Loe helps students step up to the plate in sales
In the late 1970s and early 1980s‚ Dr. Terry Loe helped lead the Mississippi State University Bulldogs to a pair of fifth−place finishes in the NCAA Division I College World Series. Two decades later‚ Loe is passing along the lessons he learned as a catcher to his students in the Michael J. Coles College of Business.
(May 25, 2004) — In the late 1970s and early 1980s‚ Dr. Terry Loe helped lead the Mississippi State
University Bulldogs to a pair of fifth−place finishes in the NCAA Division I College
World Series. Two decades later‚ Loe is passing along the lessons he learned as a
catcher to his students in the Michael J. Coles College of Business.
Baseball taught Loe the importance of teamwork and discipline‚ and it also gave him the confidence to keep going to the plate‚ no matter what the outcome of the last at−bat. Most importantly‚ it instilled in him a burning desire to achieve that continues to pay dividends‚ long after he traded in his college spikes for a spot in a local over−38 league.
“I was a decent athlete‚” Loe says. “And all the students here have enough intelligence to do well. But the reason I did well is because there was no way anyone was going to work harder than me.”
Today‚ Loe endeavors to drive that point home to his students‚ noting that sales is “kind of like owning your own business. If you work hard enough‚ you get rewarded for it. If you don’t work‚ you starve.”
Sales‚ as an academic discipline‚ only recently began gaining a foothold as a serious course of study for college students‚ as opposed to a trade to be learned at a vocational school. Kennesaw State University is one of a handful of institutions at the forefront of this movement‚ and in his dual role as a faculty member with a passion for ethics and the associate director of the Center for Professional Selling‚ Loe is helping to lead the charge.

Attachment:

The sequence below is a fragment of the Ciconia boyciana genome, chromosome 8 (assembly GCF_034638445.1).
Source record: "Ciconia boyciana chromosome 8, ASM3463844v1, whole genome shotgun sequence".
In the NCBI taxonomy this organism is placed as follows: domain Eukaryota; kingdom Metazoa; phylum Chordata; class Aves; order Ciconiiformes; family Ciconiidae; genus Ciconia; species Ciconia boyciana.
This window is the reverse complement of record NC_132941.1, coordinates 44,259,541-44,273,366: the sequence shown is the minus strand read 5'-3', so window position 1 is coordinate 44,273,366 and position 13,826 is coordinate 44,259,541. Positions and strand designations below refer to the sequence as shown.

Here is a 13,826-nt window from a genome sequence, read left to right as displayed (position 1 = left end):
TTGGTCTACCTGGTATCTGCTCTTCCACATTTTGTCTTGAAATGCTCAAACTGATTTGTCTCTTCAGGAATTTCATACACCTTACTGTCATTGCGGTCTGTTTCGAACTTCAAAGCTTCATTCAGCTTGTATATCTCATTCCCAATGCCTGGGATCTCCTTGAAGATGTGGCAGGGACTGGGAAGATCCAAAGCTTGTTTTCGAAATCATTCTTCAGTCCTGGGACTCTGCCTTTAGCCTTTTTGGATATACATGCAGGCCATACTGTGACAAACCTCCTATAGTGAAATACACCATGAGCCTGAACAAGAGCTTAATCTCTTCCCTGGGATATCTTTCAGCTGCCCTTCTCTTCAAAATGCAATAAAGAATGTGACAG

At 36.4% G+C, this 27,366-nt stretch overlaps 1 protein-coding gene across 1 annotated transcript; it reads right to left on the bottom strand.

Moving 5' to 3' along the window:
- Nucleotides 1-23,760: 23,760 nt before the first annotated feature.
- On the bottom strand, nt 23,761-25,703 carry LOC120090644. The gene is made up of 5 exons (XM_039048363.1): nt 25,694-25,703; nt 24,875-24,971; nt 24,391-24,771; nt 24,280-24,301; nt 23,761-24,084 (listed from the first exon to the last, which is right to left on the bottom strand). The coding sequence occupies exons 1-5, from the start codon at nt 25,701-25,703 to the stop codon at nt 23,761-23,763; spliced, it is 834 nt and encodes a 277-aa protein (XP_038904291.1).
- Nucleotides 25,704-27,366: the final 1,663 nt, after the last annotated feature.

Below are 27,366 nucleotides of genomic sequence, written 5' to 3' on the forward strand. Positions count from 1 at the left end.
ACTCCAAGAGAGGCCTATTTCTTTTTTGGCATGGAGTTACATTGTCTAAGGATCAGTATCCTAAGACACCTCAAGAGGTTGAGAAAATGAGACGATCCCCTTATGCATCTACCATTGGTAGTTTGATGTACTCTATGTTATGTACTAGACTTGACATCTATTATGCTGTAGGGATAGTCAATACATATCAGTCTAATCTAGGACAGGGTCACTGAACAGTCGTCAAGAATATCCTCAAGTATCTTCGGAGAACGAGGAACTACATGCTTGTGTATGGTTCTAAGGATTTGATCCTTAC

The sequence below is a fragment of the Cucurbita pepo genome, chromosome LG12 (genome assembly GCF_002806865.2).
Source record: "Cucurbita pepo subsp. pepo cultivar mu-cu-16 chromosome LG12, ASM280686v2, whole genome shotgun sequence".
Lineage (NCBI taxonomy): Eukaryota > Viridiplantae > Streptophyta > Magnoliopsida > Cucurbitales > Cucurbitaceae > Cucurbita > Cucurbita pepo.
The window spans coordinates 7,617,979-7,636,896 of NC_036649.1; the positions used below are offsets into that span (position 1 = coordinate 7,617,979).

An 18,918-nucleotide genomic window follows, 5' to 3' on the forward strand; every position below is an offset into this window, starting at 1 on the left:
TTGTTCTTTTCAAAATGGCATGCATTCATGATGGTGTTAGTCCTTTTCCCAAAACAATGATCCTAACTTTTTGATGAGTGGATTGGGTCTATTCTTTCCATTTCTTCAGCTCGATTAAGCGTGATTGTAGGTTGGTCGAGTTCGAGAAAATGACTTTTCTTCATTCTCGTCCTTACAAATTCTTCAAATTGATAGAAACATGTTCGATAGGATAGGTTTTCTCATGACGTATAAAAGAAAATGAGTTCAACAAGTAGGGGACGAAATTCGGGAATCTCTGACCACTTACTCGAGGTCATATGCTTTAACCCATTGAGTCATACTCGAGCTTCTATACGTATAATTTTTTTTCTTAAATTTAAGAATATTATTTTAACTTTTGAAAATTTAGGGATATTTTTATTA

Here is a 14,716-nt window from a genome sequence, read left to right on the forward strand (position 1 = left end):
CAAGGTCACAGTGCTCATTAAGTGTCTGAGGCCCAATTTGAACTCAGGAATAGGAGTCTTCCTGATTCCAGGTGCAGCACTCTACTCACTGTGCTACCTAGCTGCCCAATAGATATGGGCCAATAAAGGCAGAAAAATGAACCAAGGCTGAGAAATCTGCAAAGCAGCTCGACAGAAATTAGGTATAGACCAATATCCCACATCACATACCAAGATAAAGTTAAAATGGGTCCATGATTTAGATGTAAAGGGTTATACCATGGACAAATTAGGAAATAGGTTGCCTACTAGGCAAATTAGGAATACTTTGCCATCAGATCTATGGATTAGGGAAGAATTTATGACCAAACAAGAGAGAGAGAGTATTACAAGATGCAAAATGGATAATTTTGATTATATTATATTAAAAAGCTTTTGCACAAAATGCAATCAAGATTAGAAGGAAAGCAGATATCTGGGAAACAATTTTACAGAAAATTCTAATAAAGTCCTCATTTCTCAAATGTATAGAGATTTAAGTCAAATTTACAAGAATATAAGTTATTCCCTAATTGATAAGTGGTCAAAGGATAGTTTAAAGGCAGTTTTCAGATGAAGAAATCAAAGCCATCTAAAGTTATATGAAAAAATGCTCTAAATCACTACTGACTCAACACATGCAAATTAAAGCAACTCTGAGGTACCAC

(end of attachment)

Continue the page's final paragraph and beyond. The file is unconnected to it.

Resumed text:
“It’s kind of a push−pull kind of phenomenon where businesses needed it and wanted it and I think were asking for it‚ and a number of us who are in the discipline were drawn to it because we see a lot of things that need to be done at this level in preparing students for a career that had not been done‚” he said. “When I was coming through in the ’70s‚ sales was mentioned for about an hour my entire academic career.”
That’s not the case at Kennesaw State‚ where sales is a major focus within the business curriculum and the National Collegiate Sales Competition — which Loe developed at Baylor University in Texas before bringing it to KSU in 2003 — is a growing showcase for students hoping to make a name for themselves in this lucrative field.
Executives from many different companies are drawn to the annual event‚ just as professional baseball scouts congregate at the College World Series. The 2004 competition brought representatives of 32 different institutions to Kennesaw State in late March‚ and when the smoke had settled‚ the KSU team of Rhonda Fleming and Heather Reimer finished second overall‚ with Fleming emerging as the individual champion.
“What we teach in sales — it’s a lot of relationship principles that are involved‚” Loe explained. “In our relationships‚ we have to trust people‚ and we have to be able to communicate. And in that‚ you have to have integrity and honesty. And those are the things that we teach our students.
“Really‚ the most successful sales people are those who are in it to help other people‚” he continued. “It ’s like any other profession: If you really enjoy what you’re doing‚ if you see some purpose in it‚ you’re going to do a better job.”
A leader in innovative teaching and learning, Kennesaw State University offers undergraduate, graduate and doctoral degrees to its nearly 43,000 students. With 11 colleges on two metro Atlanta campuses, Kennesaw State is a member of the University System of Georgia. The university’s vibrant campus culture, diverse population, strong global ties and entrepreneurial spirit draw students from throughout the country and the world. Kennesaw State is a Carnegie-designated doctoral research institution (R2), placing it among an elite group of only 6 percent of U.S. colleges and universities with an R1 or R2 status. For more information, visit kennesaw.edu.